Making our way down, we continued to take great photos. We started to be passed by a series of ultra-marathon looking types jogging quickly by. Enough runners passed that I started to think that maybe they knew something we didn’t: either, they were being chased by wild game; or the 5:25pm penalty was real. With a surge of energy, we started to sprint down. My husband laughed at me, as he’s never seen me scamper down a mountain slope with such glee. It had become a game – Belinda versus park ranger. With sixty seconds to spare, we made it across the finish line. I looked around to give the ticketing officer a high-five, but none was to be found. Enquiries with other hikers revealed that ticketing is a practice, but seldom enforced. However, the large number of foolish hikers stranding themselves up on the mountain after dusk with only their cell phones to guide them was real. The emergency response team is frequently called to help pull people out after they injure themselves after dark.
All in all, what could have been a stressful situation ended up being the highlight of my trip. Sometimes when we’re stressed situation, it’s hard to see the silver lining. Only afterwards are we able to reflect on the strength, courage or skill it took to get ourselves out of it.
Although I know the journey that each of you is on might be difficult, we hope that you are able to take time to catch the sunset or beauty that exists within it.
Warm regards from the entire Landing Strong Team,
Belinda Seagram, Ph.D., R. Psych. Founder, Landing Strong
One of the physical hazards of being a psychologist is that much of my working life consists of sitting. It’s literally killing me… hence part of my motivation to create a program that is engaging and physically active. I want to move with you.
Have I mentioned that my family is hard core into fitness? I just returned from a vacation out West where we participated in the Great Canadian Death Race, followed by a back country hiking trip through the Rockies. It’s the Seagram idea of fun. What is the Great Canadian Death Race you ask? It’s 125 km of mountainous terrain covered by a team of five people over a 24 hour period. No, I did not compete… I’m not at that level. I was the support crew.
My daughter Mackenzie, the Landing Strong Director of Wellbeing and Community Engagement, played a vital role with the team, tackling a 38 km mountainous section. She killed it. A graduate from Acadia University with a psychology and nutrition double major, she practices what she preaches. She represented Acadia’s Cross Country Running team for four years, last year making it to Nationals. She has also competed at the Canada Games representing Nova Scotia in a Biathlon; and in her free time summited Mount Kilimanjaro twice. In her down time, she works on getting me to reach for hummus instead of cookies. Shall we say, it’s a work in progress. I’m grateful that we have someone so uniquely qualified to help us get active and engaged! Mackenzie is setting the food plan for Landing Strong, coordinating community activities, and planning outdoor adventures for us. She is also generating much of the health promotion social media content that we are putting out over Facebook and Instagram. The quirky sense of humour… that’s her. I hope you will join me in welcoming her to the Landing Strong Team.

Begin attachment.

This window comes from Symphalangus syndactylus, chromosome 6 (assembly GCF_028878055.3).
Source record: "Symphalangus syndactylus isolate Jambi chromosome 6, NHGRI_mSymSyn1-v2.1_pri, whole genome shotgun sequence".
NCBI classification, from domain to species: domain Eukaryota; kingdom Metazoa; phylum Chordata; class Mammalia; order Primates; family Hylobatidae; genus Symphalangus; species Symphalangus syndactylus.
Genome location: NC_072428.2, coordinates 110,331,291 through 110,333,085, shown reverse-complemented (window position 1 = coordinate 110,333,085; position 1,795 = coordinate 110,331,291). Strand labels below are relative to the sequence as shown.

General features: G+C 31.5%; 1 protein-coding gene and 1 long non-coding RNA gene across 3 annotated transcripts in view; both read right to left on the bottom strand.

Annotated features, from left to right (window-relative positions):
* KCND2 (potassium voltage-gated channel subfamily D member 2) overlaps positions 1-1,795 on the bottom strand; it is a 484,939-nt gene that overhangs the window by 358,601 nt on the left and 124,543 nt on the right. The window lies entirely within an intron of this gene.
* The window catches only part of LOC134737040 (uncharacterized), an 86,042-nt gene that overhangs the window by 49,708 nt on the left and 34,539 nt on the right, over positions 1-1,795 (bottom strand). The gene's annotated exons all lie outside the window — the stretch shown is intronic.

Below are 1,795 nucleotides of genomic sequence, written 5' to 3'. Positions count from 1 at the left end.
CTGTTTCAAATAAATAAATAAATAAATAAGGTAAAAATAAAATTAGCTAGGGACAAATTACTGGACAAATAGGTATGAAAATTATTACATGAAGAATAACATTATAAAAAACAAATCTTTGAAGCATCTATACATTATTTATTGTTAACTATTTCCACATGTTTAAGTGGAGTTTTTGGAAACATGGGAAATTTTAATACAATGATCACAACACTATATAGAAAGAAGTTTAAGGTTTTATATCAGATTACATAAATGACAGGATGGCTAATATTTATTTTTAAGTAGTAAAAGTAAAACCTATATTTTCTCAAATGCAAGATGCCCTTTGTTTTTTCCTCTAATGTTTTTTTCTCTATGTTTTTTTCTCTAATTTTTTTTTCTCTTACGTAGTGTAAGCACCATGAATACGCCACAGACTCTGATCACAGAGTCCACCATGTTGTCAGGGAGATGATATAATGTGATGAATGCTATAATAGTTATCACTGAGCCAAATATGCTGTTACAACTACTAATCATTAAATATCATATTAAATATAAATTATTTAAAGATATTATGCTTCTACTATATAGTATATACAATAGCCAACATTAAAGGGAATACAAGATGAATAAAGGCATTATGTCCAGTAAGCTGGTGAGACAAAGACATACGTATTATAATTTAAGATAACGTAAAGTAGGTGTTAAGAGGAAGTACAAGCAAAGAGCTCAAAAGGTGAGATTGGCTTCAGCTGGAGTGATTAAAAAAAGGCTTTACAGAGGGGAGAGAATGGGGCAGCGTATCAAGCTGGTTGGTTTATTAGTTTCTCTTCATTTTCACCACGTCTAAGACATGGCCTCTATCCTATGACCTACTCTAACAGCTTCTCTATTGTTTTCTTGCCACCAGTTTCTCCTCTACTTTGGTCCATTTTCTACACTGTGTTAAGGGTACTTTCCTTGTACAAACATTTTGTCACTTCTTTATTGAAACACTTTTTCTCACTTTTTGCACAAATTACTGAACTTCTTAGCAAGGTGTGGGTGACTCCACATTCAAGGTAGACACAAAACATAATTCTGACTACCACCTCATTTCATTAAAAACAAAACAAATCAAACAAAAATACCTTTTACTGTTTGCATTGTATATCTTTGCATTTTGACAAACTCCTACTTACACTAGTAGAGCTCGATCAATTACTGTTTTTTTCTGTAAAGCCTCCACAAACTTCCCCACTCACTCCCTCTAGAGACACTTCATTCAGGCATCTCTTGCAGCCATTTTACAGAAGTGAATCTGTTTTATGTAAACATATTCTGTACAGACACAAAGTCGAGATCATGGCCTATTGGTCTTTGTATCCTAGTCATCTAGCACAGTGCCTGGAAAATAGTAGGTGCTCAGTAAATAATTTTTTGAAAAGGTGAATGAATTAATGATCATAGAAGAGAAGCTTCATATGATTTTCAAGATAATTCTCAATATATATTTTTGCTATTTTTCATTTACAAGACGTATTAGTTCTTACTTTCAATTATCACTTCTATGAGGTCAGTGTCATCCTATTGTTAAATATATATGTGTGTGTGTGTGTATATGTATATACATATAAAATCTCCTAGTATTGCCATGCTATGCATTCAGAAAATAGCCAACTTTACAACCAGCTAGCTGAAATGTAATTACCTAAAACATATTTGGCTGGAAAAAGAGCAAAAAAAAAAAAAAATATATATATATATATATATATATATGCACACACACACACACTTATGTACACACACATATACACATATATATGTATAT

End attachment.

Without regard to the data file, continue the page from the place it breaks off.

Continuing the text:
Do I sound like a proud parent? Well I guess I am, but I am also incredibly proud of the huge talent we have assembled in the Landing Strong Team. It’s bursting with passion, expertise, enthusiasm, and commitment. Over the next few weeks, I will be introducing you to various members of the team, so that you have the opportunity to get to know each of us on a more personal level. Over time, perhaps you will share with us details about your journey, so that we might walk together.
[In the team pic attached L to R: Dale Block, Joe Seagram, Kaitlin Proksch, Kyle Seagram, and Mackenzie Seagram.]
Connecting with Belinda
Founder Belinda Seagram, Ph.D. shares regular blog posts to inspire you during your journey.